Although a pro se plaintiff’s complaint is subject to “less stringent standards than formal
pleadings drafted by lawyers,” Haines v. Kerner, 404 U.S. 519, 520 (1972), the complaint
may not consist entirely of “conclusory allegations that merely parrot the relevant legal
standard,” Young v. Wells Fargo, N.A., 717 F.3d 224, 231 (1st Cir. 2013). See also Ferranti
v. Moran, 618 F.2d 888, 890 (1st Cir. 1980) (explaining that the liberal standard applied to
the pleadings of pro se plaintiffs “is not to say that pro se plaintiffs are not required to plead
basic facts sufficient to state a claim”).
Plaintiff alleges that Defendants have violated and evidently continue to violate
York County’s policy that requires the cost of items sold in the jail commissary, or canteen,
reflect the average retail price in the community. (Complaint at 3.) Plaintiff asserts the
cost of items in the commissary is consistently higher than in the community.
Defendants’ alleged violation of a jail policy is not an actionable federal claim.
Olim v. Wakinekona, 461 U.S. 238, 250 – 51 (1983) (“The State may choose to require
procedures for reasons other than protection against deprivation of substantive rights, of
course, but in making that choice the State does not create an independent substantive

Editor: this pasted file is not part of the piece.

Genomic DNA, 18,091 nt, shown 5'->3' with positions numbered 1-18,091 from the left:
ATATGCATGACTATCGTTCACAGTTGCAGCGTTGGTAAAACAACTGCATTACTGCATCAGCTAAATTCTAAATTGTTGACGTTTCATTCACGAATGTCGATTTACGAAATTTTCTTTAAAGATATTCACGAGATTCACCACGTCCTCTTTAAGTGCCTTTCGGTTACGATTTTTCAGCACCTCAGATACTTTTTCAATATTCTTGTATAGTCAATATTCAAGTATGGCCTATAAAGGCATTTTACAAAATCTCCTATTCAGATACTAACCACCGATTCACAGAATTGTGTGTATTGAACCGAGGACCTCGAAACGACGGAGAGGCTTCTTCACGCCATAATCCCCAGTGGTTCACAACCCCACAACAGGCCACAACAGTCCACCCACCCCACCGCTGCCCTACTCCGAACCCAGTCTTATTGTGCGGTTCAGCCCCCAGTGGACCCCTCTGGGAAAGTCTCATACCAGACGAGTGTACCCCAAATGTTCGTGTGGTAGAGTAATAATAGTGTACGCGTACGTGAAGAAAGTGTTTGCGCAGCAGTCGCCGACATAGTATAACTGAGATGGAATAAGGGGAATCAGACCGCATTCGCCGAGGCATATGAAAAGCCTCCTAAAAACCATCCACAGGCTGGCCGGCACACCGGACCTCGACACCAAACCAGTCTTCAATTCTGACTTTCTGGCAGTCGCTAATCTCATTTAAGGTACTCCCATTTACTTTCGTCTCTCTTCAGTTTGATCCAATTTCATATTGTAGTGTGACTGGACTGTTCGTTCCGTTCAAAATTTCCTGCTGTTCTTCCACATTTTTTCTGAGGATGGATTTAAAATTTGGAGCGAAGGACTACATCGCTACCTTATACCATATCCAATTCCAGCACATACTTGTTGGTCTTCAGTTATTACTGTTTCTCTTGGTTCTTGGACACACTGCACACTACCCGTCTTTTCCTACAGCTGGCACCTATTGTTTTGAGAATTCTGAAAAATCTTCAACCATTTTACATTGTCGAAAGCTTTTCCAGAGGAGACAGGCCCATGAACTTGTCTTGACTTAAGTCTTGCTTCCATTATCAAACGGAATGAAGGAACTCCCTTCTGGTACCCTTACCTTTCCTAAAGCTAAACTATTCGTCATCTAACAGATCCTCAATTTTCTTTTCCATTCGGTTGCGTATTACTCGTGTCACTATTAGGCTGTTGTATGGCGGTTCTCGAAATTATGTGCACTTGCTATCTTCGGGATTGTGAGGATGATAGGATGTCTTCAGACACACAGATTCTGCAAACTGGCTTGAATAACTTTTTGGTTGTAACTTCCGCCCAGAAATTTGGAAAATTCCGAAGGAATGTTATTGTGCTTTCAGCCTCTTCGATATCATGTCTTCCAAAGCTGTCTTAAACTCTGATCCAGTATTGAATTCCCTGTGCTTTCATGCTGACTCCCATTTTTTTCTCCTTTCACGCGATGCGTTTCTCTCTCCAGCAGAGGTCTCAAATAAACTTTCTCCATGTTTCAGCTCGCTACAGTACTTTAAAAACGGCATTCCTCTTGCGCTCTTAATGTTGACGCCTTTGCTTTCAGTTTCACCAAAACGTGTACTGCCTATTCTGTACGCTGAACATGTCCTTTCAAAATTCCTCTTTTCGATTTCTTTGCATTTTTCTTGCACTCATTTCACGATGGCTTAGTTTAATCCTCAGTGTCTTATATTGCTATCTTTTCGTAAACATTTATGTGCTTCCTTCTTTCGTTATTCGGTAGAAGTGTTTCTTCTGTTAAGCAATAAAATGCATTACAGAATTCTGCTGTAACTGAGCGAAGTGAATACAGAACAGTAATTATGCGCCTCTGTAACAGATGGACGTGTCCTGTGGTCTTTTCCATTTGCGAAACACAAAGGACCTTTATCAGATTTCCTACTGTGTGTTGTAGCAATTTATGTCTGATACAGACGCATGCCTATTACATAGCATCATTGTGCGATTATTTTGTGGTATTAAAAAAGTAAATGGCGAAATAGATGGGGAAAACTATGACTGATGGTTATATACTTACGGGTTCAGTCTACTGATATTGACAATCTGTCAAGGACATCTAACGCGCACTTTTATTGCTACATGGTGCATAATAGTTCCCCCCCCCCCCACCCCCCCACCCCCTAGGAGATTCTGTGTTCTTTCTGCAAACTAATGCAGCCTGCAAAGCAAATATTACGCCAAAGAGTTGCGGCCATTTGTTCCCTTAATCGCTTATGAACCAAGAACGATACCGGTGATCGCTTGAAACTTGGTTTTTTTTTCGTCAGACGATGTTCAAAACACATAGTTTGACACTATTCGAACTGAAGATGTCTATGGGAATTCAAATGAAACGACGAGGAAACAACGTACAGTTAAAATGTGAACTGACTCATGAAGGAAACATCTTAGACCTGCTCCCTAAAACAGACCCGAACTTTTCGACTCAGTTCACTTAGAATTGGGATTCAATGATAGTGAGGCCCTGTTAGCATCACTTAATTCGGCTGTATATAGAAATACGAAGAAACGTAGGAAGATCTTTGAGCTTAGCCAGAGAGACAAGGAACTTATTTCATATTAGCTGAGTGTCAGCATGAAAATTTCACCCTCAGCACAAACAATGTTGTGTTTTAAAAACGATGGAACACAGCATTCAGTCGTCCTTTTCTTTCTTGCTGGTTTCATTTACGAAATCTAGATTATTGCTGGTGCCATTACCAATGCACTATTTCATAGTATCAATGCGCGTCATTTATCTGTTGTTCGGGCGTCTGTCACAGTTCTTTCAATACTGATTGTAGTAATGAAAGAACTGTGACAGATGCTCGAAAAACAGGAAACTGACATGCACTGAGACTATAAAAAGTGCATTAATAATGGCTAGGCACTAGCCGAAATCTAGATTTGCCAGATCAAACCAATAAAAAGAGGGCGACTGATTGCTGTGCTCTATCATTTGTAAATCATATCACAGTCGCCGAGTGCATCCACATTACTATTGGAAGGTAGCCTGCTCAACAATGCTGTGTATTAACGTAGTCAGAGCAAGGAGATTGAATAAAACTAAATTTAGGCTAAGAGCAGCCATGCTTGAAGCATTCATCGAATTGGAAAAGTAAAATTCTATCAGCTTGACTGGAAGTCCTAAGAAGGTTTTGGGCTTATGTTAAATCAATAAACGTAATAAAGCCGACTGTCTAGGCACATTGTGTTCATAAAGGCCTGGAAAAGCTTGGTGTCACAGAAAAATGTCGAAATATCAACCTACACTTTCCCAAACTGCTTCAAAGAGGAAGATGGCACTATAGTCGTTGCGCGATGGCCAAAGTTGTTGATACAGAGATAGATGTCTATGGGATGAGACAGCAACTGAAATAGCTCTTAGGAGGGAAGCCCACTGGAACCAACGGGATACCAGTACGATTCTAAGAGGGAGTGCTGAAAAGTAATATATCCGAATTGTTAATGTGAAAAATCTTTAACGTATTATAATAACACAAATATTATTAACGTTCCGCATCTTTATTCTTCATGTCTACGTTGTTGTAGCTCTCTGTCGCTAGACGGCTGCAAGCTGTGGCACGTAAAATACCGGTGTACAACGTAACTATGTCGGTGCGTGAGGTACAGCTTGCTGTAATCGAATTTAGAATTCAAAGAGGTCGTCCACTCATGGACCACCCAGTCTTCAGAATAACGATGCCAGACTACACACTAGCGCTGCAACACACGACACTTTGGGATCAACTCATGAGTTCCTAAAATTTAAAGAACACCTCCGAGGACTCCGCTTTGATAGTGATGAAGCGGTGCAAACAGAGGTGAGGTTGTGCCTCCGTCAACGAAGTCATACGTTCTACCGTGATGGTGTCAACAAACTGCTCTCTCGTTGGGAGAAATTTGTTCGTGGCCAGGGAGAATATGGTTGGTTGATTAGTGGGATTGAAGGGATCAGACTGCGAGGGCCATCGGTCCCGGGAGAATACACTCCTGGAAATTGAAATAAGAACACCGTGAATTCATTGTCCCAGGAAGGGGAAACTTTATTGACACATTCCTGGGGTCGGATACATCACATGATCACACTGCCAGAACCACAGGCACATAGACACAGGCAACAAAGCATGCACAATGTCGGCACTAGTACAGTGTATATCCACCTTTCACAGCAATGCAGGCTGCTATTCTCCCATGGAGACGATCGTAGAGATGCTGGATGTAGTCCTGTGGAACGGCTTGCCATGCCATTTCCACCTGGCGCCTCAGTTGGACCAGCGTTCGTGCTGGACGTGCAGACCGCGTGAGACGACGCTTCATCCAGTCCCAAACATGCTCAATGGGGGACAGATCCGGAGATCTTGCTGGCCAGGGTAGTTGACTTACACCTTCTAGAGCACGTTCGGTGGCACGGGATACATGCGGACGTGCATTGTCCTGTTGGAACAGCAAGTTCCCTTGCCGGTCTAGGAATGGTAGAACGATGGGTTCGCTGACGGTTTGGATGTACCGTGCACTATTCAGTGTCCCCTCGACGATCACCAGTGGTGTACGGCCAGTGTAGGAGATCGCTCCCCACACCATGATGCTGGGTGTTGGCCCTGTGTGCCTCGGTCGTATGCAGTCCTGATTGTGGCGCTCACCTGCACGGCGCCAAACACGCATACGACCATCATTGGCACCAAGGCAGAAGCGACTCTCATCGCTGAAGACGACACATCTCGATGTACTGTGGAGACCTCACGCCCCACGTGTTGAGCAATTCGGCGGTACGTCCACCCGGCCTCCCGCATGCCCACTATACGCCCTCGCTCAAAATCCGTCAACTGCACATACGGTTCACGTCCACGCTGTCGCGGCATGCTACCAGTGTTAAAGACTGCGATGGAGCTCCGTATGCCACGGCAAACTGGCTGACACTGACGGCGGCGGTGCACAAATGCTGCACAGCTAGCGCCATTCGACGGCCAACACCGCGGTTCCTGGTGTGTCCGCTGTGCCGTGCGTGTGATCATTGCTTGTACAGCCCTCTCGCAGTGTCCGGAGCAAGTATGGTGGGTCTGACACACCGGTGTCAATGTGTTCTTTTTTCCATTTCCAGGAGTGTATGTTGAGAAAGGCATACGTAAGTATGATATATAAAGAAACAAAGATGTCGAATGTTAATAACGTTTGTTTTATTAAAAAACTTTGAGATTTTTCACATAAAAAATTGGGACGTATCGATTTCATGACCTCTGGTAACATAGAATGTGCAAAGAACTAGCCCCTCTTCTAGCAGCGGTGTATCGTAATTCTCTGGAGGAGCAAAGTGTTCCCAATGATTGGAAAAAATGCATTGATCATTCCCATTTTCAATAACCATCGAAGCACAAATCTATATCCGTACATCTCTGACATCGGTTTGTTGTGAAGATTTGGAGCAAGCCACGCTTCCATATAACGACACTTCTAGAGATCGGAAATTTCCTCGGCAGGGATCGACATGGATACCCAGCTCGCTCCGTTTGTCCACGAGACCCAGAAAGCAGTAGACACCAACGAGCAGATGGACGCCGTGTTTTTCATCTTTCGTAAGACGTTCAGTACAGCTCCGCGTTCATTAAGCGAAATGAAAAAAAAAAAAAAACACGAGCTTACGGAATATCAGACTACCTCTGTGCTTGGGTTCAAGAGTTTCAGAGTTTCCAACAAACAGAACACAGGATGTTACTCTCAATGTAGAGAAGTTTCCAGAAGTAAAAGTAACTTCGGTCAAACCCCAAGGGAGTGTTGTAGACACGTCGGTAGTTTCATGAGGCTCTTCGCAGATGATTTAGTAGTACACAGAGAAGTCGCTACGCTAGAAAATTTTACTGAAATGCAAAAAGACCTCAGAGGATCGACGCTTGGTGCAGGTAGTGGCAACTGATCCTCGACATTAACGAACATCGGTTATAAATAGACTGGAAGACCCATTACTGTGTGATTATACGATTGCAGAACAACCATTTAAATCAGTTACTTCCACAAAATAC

right.”); Phillips v. Norris, 320 F.3d 844, 847 (8th Cir. 2003) (“[T]here is no federal
constitutional liberty interest in having state officers follow state law or prison officials
follow prison regulations.”). Plaintiff also does not have a constitutional right to purchase
items in the jail commissary at a particular cost. French v. Butterworth, 614 F.2d 23, 25
(1st Cir. 1980) (“reject[ing] [the] contention that … inmates have a constitutionally
protected interest in buying food as cheaply as possible”). See also DeBrew v. Atwood,
792 F.3d 118, 129 (D.C. Cir. 2015); Stergios v. Sheriff Cumberland Cty., No. 2:10-CV00365-GZS, 2010 WL 3842154, at *1, 2010 U.S. Dist. Lexis 102848, at *1 (D. Me. Aug.
31, 2010). Plaintiff, therefore, has failed to assert an actionable federal claim.
Based on the foregoing analysis, pursuant to 28 U.S.C. § 1915(e)(2) and 28 U.S.C.
§ 1915A(a), I recommend the Court dismiss Plaintiff’s complaint.
A party may file objections to those specified portions of a magistrate
judge's report or proposed findings or recommended decisions entered
pursuant to 28 U.S.C. § 636(b)(1)(B) for which de novo review by the district
court is sought, together with a supporting memorandum, within fourteen
(14) days of being served with a copy thereof. A responsive memorandum
shall be filed within fourteen (14) days after the filing of the objection.
Failure to file a timely objection shall constitute a waiver of the right
to de novo review by the district court and to appeal the district court's order.
/s/ John C. Nivison
U.S. Magistrate Judge
Dated this 10th day of February, 2017.
Disclaimer: Justia Dockets & Filings provides public litigation records from the federal appellate and district courts. These filings and docket sheets should not be considered findings of fact or liability, nor do they necessarily reflect the view of Justia.
Why Is My Information Online?